First time poster on this forum... so for some background I have been using common lisp for about three years now, but nothing too intensive. It is certainly the lisp language I know the most and indeed the programming language I know the most (done a bit of elisp and had a brief foray with LUSH recently... that taught me just how much I have been conditioned by common lisp and also just how convenient common lisp is). I have used a couple of languages (the usual suspects C/C++, java, bit of fortran and read about others python, ruby) and since Lisp has captured my heart, none of the others have been able to peel me away from it. I imagine the same is true of most people here; lisp seems to be quite polarising.
Well, at the moment I am using common lisp for some numerical simulations. Common lisp has got alot of libraries, but in a way very similar to linux, nothing seems to work painlessly; there's always something missing, broken or incompatible with your implementation or whatever. Recently I have had a look at some of the other lisps out there and, whilst they definately have their merits, these merits are not enough to sway me from common lisp (yet...). To reiterate what seems to be common opinion:
Scheme: small, tidy, consistent and with some specific features (its a lisp-1, continuations)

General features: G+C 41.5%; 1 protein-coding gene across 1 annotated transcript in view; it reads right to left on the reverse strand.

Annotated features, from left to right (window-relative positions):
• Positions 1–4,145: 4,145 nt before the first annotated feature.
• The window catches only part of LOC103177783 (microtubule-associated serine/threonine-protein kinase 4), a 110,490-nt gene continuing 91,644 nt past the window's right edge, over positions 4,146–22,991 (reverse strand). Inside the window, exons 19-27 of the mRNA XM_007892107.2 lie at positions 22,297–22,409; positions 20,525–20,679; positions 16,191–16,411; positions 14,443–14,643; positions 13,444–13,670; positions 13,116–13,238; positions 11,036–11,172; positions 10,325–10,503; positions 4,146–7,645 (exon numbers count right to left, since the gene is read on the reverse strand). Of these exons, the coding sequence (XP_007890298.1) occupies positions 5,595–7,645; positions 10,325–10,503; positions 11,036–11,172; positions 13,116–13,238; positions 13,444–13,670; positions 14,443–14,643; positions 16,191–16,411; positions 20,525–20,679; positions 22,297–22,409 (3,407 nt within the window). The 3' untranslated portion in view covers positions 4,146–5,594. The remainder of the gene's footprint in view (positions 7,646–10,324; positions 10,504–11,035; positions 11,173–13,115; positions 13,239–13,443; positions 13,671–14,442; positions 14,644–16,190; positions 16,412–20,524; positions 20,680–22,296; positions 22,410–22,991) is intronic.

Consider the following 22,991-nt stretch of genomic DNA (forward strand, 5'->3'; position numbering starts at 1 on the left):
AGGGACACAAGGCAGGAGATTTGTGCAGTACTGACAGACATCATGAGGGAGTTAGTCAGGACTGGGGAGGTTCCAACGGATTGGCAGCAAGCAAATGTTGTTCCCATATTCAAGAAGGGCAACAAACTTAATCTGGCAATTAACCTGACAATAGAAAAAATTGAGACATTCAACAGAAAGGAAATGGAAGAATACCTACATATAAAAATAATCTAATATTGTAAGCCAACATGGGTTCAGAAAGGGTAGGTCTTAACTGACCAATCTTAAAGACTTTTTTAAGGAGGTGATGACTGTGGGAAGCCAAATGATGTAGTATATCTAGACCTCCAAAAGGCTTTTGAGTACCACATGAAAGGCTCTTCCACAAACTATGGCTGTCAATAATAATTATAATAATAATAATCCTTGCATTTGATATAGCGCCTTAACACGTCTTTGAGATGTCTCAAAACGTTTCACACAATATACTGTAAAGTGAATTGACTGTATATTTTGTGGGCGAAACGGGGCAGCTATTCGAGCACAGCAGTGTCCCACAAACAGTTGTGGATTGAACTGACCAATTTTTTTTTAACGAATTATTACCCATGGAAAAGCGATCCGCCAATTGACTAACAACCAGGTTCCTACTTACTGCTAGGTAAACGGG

Common Lisp: HULKING BEHEMOTH-meaning lots of libraries, lots of variety but also lots of confusion. Although the lisp standard is very solid, its like they just standardised everything going (and it they did indeed, in an effort to get everyone on board). Good implementations, used in industry et cetera.
Clojure: Runs an java VM (good/bad), seems to be quite neat/focussed in its design, interact with java libraries.
Arc:Seems to have a fresh, clean look on things. Alot of dead weight seems to be removed with this, but is too much being removed?
This is just a brief list of somethings I have seen said about it or my brief first impressions on things and I would like to disclaim the above and say that I certainly haven't reviewed them thoroughly. Also, there are other things like picolisp, newlisp, LUSH and whatever that I have missed.
Now, it certainly seems that Common Lisp has a lot of luggage. There are inconsistencies in function names and whatever. Nothing is to stop you from simply avoiding these things or working around them and that is certainly possible with a language like lisp. A number of people/groups (as mentioned above) have tried to make their own new versions of lisp, often in an attempt to get away from this issue, however it seems to be to be a shame to waste all of the time, effort and goodies packed into lisp. On the other hand, it would certainly be desirable to get the language into shape. The common lisp standard seems to be too old now to expect any drastic additions/changes. People complain that the programming world has moved on, but CL is still stuck in the past, with the counter arguments "Yeah, but it was way advanced for its time" or "you can implement these new things with macros".
Lisp is certainly one of the best (if not, the best) language for customisation and flying solo, however it can't be denied that it's better to getting help from other humans, whether that is through collaboration or libraries - it is a shame for people to put in so much hard work and be themselves the only benefactor (from a programmer sense, not a user sense).